First of all we should understand the concept of electric DC motors, an electric motor is a machine that converts electrical energy into mechanical energy. Most of the electric motors operate through the interaction between electric motor’s magnetic field and winding currents to generate force within the motor. In certain applications, such as in the transportation industry with traction motors, electric motors can operate in both motoring and generating or braking modes to also produce electrical energy from mechanical energy.
Principle of Operation for DC Motors
When a current carrying conductor is placed in a magnetic field, it experiences a torque and has a tendency to move. This is known as motoring action. If the direction of current in the wire is reversed, the direction of rotation also reverses. When magnetic field and electric field interact they produce a mechanical force, and based on that the working principle of dc motor established.
The direction of rotation of a DC electric motor is given by Fleming’s left hand rule, which states that if the index finger, middle finger and thumb of your left hand are extended mutually perpendicular to each other and if the index finger represents the direction of magnetic field, middle finger indicates the direction of current, then the thumb represents the direction in which force is experienced by the shaft of the dc motor.
In a DC motor electrical energy is provided to the input port and we can derive mechanical energy from the output port. Refer below block diagram to understand the principle of DC motor.
Supply voltage E and current I is given to the electrical or input port and we derive the mechanical output i.e. torque T and speed ω from the mechanical or output port. The input and output port variables of the Direct Current Motor are related by the parameter K. ∴ T = K.I & E = K.ω
Types of DC Motors
We can classify DC Motors based upon the way of connecting the armature and field winding of motor:
- DC Shunt Motor: The armature and field winding are connected in parallel across the supply voltage. These motors are constant speed motors, hence used in applications requiring constant speed i.e. Lathe machine, Drilling machine, Grinders, Blowers & Compressors etc.
- DC Series Motor: In this type of DC motor the armature and field windings are connected in series. These motors are useful in applications where starting torque required is high with quick acceleration i.e. Traction, Hoists, Lifts, Cranes, Rolling mills & Conveyors etc.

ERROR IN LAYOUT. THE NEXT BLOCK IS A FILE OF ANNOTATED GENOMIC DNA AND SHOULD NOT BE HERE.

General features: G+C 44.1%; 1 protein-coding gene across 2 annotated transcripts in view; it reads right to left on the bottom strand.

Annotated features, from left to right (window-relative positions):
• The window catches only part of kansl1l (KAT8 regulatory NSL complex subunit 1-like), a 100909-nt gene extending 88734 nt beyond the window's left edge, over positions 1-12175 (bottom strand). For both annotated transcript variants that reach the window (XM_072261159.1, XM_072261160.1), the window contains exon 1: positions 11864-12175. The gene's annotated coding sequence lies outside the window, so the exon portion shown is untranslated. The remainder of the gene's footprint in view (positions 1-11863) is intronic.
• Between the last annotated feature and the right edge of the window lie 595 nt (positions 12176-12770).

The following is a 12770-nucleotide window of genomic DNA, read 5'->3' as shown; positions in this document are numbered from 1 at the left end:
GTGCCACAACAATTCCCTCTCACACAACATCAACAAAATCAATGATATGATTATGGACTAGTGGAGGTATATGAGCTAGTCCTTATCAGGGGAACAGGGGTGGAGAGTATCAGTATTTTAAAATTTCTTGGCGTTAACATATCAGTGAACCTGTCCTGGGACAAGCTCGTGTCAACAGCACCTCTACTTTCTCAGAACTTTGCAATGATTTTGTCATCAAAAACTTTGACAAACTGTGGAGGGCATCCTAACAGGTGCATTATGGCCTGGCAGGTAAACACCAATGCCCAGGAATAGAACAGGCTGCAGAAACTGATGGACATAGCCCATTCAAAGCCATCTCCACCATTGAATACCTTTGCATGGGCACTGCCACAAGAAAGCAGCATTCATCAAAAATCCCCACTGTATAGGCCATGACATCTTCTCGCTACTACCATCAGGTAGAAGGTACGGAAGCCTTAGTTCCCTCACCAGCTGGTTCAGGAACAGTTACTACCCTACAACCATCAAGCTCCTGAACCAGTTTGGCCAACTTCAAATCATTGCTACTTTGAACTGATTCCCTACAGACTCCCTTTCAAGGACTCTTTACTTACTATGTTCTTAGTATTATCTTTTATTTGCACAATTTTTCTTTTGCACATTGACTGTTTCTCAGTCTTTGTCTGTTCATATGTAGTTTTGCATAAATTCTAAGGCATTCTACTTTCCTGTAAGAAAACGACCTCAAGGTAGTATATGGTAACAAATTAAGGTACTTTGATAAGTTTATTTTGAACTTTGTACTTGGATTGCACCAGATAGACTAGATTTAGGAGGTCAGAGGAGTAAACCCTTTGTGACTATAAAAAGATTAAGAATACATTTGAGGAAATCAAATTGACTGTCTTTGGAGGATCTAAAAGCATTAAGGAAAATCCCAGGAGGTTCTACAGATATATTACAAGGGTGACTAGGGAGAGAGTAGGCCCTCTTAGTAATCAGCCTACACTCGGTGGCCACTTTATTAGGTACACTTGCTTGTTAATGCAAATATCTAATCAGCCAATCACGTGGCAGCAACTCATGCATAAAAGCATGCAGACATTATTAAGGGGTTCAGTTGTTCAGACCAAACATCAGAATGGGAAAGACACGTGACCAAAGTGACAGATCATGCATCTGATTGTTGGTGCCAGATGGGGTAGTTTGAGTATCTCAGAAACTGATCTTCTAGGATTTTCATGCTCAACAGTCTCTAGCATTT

- DC Compound Motor which are further classified in Short shunt compound, long shunt compound, Cumulative Compound, Differential Cumulative Compound: The DC compound motor is a combination of the series motor and the shunt motor. It has a series field winding that is connected in series with the armature and a shunt field that is in parallel with the armature. The combination of series and shunt winding allows the motor to have the torque characteristics of the series motor and the regulated speed characteristics of the shunt motor. cumulative compound motors are used for different applications i.e. Elevators, Rolling mills, Punches, Shears & planers etc.
Construction of DC Motors
The output of a DC Motor i.e. conversion of Electrical energy to mechanical energy is essentially brought into occurrence by two major parts required for the construction of dc motors:
- Stator – The static part that houses the field windings and receives the supply
- Rotor – The rotating part that brings about the mechanical rotations.
In addition to above mentioned parts and as shown in above picture below is list of other parts of DC Motor:
- Yoke of dc motor
- Poles of dc motor
- Field winding of dc motor.
- Armature winding of dc motor
- Commutator of dc motor
- Brushes of dc motor
As already mentioned above three types of electrical connections between the stator and rotor are possible for DC electric motors i.e. series, shunt/parallel and compound.
Voltage & Power Equation of DC Motor
Speed Control of DC Motors
The speed equation of dc motor is ? ∝ ??/∅ ∝ (?−????)/∅
But the resistance of armature winding or series field winding in dc series motor are small. Therefore the voltage drop ???? or ??(?? + ? ?) across them will be negligible as compare to the external supply voltage V in above equation.
Therefore ? ∝ ?/∅ , since V >>>> ???? so we can say
- Speed is inversely proportional to flux ∅.
- Speed is directly proportional to armature voltage.
- Speed is directly proportional to applied voltage V.
So by varying one of above mentioned parameters, it is possible to change the speed of a dc motor.